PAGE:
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Why we are failing at taming accidents on our roads

By Ronald Ndegwa | Published Sat, January 20th 2018 at 00:00, Updated January 19th 2018 at 20:48 GMT +3
Focus must change to highest exposure areas where lives are being lost repeatedly [Harry| Standard]

The work of our law enforcement officers is no doubt challenging and we will never have enough officers to police every driver, passenger or pedestrian. As such we need to change our attitude to road safety and obey traffic rules even when traffic police officers are not on the roads.

The traffic police also need to change. It is not inconceivable to have polite, friendly and uncompromising officers on our roads. A traffic offence should not be treated like a criminal offence (unless of course it leads to a serious accident).

We have witnessed the panic exhibited by motorists at times in-front of their children when flagged down to stop by a traffic policeman. Why do we give thumbs up to KDF on the roads and dread traffic policemen even when we have breached no rule?

Enforcement needs to target highest contributors to major accidents that lead to fatalities and serious injuries. It’s no use for a traffic officer to skim through a traffic jam to catch those using mobile phones (as much as this must be punished) if in the same area there are overloaded public service vehicles breaking the highway code with abandon.

Speed checks will play a more effective preventive role by catching those who fly on the highways and not those driving at 55 KPH in a 50 KPH section of the highway where not even a warning sign exists. Enforcement needs to be applied uniformly and across the board be it a Government or parastatal vehicle, matatu, private SUV or the ubiquitous Probox, miraa pickup or school bus. Enforcement needs to be more strategic and not for ‘fault finding’ (minor offences) with obvious end result being an avenue for bribery.

Those who allow overloaded vehicles to go through roadblocks or license un-roadworthy vehicles should be held to account. It’s sad we ended the year with several lives lost at Migaa in Nakuru County. The bus was said to have had worn out tyres, was speeding and out of its lane. When did it last undergo inspection and what were the results?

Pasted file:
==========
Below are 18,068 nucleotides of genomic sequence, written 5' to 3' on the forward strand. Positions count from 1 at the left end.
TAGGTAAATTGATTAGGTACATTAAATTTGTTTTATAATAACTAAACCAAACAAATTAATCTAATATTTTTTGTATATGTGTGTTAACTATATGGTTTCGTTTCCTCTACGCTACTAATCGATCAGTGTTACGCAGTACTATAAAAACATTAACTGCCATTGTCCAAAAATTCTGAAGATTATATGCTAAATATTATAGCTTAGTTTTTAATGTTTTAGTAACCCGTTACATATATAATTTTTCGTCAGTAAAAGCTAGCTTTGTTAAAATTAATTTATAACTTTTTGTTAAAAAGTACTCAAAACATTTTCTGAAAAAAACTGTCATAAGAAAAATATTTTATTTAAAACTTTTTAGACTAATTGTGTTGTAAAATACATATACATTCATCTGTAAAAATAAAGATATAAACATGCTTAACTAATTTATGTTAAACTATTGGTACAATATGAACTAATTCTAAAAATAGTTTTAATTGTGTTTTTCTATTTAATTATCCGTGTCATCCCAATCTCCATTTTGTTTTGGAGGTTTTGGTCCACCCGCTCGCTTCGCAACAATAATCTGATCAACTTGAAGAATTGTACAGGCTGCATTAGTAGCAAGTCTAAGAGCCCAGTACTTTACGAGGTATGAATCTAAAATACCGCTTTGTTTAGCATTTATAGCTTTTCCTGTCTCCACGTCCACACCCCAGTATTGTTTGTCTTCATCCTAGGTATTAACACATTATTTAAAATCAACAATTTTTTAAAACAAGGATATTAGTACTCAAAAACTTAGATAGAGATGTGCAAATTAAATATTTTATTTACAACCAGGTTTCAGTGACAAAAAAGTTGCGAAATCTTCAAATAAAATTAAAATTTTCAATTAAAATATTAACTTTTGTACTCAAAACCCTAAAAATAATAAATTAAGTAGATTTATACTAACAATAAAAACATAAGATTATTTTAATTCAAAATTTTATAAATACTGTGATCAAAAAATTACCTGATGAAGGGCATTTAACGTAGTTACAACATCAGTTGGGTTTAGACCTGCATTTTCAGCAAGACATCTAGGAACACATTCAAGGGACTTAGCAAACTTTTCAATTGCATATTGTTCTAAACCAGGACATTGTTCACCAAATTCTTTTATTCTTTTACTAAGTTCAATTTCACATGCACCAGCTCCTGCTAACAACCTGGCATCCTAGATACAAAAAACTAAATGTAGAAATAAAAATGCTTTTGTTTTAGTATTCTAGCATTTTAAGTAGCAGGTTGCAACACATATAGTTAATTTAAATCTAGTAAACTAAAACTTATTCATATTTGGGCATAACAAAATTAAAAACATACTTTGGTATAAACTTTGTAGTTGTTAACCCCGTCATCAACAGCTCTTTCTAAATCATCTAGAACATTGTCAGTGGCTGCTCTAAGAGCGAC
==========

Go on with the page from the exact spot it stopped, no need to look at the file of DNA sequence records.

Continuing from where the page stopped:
How come it made it through road blocks and the worn out tyres were not spotted? Do the police have a traceable checklist once they flag down a car? How come no one has been held to account for obvious negligence?

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It is a common sight these days to see boda bodas (motorbikes) cutting in-front of motorists crossing highways, driving in the wrong direction on dual carriageways and at roundabouts, overtaking from any direction, carrying a number of passengers with no helmets or wearing helmets that aren’t fastened with a chin-strap in the full glare of traffic officers. Sadly, we have accepted boda bodas and matatus don’t have to follow rules.

Worse still, a motorist involved in an accident with a boda boda faces great risk of ‘instant justice’ even when the boda boda is in the wrong. In Rwanda, boda bodas obey all traffic rules including lane discipline and respecting traffic lights. They strictly carry one passenger and both driver and passenger wear helmets.

Why can’t we enforce the law? Motorcycle accidents are leading to an increase in head injuries. Head injuries attract much higher medical costs than any other injuries. Some hospitals now have “boda boda wings/wards.” If the number of boda bodas in any city or town was to be doubled, how will we cope with the chaos that will unfold if we are entrenching a culture of impunity?

As a major step towards eliminating corruption on our roads, minor traffic offences need to have a set fine that is only payable through a pay-bill number within 48 hours. Those who dispute should also pay cash bail the same way. Repeat offenders should pay increasingly more and beyond a certain set limit lose their driving licence or be suspended from driving for some time.

National Transport and Safety Authority should champion drafting of any changes in traffic laws that will be necessary to effect the changes. Given the concerns in Government about our road safety track record, I have no doubt Parliament will be more than willing to amend or introduce any legislation that will help save lives on our roads or drive the desired transformation. Again we don’t have to reinvent the wheel – other countries have done it and registered remarkable success. Overall, focus must change to highest exposure areas where lives are being lost repeatedly.

Mr Ndegwa is a Trained Engineer and Road Transport Safety (RTS) Practitioner and Managing Director, Savannah Cement. The article was reviewed by Sanga Burua, a RTS Professional. [email protected]

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